The present work investigates the dissociation kinetics of methane (sI) hydrate in a thermoelectrically cooled microfluidic system with in situ Raman spectroscopy. The dissociation profile of methane (sI) hydrate was measured under different Reynolds numbers (0.42-4.16), pressures (60.2 to 80.1 bar), and temperature driving force ([Teq - 0.1 K] to [Teq + 0.3 K]). A theoretical model was derived from first-principles to describe the contributions of heat transfer and intrinsic kinetics on the dissociation rate of methane hydrate. It was observed that the dimensionless ratio of heat transfer to the intrinsic dissociation rate depended on the initial thickness of methane hydrate, temperature driving force, pressure, and the time. Intrinsic kinetics dominated where the initial thickness of methane hydrate was in the range of 10 μm and the temperature driving force was low. Increasing initial thickness of methane hydrate resulted in a switch to a heat-transfer-limited dissociation. Our results support that the "memory effect" previously reported is the result of dissociation limited by intrinsic kinetics. Furthermore, this work introduces a new laboratory method of unusually sensitive microscale control of the dissociation conditions, while generating molecular-level insight. Our findings support that microfluidics with in situ Raman spectroscopy are excellent laboratory tools to understand methane hydrate dissociation with potentially much broader utility to the field. Methane hydrates play an important role in energy production and storage and the atmospheric and oceanic sciences.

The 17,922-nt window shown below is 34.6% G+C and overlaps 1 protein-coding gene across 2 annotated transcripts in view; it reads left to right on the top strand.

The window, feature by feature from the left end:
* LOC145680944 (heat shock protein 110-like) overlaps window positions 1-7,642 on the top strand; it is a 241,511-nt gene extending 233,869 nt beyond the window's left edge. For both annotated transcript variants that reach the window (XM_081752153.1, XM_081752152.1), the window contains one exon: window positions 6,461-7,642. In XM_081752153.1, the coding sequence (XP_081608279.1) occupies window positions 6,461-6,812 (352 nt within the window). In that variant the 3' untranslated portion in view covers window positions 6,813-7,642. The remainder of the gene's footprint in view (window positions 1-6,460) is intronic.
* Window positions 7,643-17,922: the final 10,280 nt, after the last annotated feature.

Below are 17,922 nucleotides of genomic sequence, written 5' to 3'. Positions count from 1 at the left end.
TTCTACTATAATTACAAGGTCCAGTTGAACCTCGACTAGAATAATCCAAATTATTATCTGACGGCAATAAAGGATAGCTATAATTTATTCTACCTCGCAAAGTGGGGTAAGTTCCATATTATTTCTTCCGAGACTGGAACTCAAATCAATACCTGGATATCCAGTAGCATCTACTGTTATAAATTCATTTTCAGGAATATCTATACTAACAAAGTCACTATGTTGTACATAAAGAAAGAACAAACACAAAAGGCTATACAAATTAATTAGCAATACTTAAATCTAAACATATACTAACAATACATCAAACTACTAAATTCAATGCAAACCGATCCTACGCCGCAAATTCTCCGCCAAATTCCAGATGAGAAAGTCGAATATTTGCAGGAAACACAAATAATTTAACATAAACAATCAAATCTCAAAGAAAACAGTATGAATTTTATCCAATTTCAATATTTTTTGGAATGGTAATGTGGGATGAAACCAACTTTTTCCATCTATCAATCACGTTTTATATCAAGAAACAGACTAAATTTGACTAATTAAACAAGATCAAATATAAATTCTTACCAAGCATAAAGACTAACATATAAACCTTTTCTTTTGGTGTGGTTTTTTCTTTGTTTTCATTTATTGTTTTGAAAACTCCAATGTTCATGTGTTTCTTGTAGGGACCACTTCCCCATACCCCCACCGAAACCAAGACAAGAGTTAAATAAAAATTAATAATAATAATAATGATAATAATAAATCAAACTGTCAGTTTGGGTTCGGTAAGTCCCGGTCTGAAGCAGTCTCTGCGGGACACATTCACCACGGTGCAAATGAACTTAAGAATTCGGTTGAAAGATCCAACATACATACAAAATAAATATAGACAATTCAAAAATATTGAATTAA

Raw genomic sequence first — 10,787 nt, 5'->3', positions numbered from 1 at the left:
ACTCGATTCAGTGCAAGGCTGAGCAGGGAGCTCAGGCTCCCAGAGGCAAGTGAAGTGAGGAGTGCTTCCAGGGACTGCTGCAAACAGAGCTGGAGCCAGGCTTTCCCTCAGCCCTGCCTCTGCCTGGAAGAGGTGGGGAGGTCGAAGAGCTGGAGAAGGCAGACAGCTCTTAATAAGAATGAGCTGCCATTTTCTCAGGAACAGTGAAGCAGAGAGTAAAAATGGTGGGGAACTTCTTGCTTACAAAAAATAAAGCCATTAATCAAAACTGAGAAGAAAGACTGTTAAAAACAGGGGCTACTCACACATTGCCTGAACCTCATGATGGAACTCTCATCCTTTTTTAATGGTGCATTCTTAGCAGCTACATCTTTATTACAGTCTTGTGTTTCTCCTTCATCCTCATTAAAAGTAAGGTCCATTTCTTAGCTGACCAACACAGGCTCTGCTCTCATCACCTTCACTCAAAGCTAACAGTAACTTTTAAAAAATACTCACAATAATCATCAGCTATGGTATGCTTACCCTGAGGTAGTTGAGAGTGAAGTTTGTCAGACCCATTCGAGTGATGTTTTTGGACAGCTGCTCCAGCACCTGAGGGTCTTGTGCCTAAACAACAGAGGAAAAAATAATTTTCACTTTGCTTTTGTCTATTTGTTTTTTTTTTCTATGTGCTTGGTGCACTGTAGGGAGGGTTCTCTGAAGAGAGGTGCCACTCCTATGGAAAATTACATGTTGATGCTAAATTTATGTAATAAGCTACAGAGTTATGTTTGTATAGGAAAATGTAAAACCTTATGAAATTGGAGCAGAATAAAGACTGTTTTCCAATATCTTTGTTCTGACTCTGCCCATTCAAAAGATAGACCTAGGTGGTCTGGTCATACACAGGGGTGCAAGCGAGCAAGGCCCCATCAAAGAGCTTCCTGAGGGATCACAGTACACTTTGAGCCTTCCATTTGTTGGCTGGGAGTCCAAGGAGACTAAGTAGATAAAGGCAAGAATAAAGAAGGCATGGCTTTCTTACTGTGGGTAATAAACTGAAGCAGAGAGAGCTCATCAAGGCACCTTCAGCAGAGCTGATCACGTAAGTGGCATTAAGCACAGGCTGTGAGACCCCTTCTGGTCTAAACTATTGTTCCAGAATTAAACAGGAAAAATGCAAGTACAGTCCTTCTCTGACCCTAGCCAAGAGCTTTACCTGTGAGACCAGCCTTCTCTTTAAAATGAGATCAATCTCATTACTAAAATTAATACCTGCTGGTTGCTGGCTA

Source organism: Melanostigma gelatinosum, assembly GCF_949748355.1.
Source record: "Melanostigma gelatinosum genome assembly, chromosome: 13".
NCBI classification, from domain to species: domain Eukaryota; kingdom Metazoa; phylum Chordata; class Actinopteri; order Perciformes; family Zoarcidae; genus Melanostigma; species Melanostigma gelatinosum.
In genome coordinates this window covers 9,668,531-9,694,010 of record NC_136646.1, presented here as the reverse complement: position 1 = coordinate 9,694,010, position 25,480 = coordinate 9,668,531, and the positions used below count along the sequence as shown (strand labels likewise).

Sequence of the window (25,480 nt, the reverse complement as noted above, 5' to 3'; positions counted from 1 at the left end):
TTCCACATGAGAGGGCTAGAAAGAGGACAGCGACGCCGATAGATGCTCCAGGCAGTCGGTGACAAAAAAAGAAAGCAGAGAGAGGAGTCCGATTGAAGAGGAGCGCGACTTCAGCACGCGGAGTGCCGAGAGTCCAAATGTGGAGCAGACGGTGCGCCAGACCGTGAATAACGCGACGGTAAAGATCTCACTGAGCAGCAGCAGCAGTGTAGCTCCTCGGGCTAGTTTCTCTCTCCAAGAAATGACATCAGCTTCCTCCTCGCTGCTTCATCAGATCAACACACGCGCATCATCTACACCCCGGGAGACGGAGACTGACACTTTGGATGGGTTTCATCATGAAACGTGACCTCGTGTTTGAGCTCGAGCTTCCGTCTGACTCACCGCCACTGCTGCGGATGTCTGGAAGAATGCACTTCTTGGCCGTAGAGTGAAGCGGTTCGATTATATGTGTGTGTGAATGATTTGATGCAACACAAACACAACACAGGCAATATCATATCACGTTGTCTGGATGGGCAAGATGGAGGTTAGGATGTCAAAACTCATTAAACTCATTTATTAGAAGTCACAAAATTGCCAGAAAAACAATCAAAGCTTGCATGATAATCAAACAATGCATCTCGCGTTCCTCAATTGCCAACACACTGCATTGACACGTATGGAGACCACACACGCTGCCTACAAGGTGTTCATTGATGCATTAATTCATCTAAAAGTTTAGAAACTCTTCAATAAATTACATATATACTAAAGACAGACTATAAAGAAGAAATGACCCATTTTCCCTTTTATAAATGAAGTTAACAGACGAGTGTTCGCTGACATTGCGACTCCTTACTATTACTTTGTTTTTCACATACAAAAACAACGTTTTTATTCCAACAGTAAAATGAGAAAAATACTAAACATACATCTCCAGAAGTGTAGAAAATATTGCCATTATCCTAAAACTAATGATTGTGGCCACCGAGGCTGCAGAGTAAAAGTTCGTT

ASJC Scopus subject areas
- Chemical Engineering(all)
- Fuel Technology
- Energy Engineering and Power Technology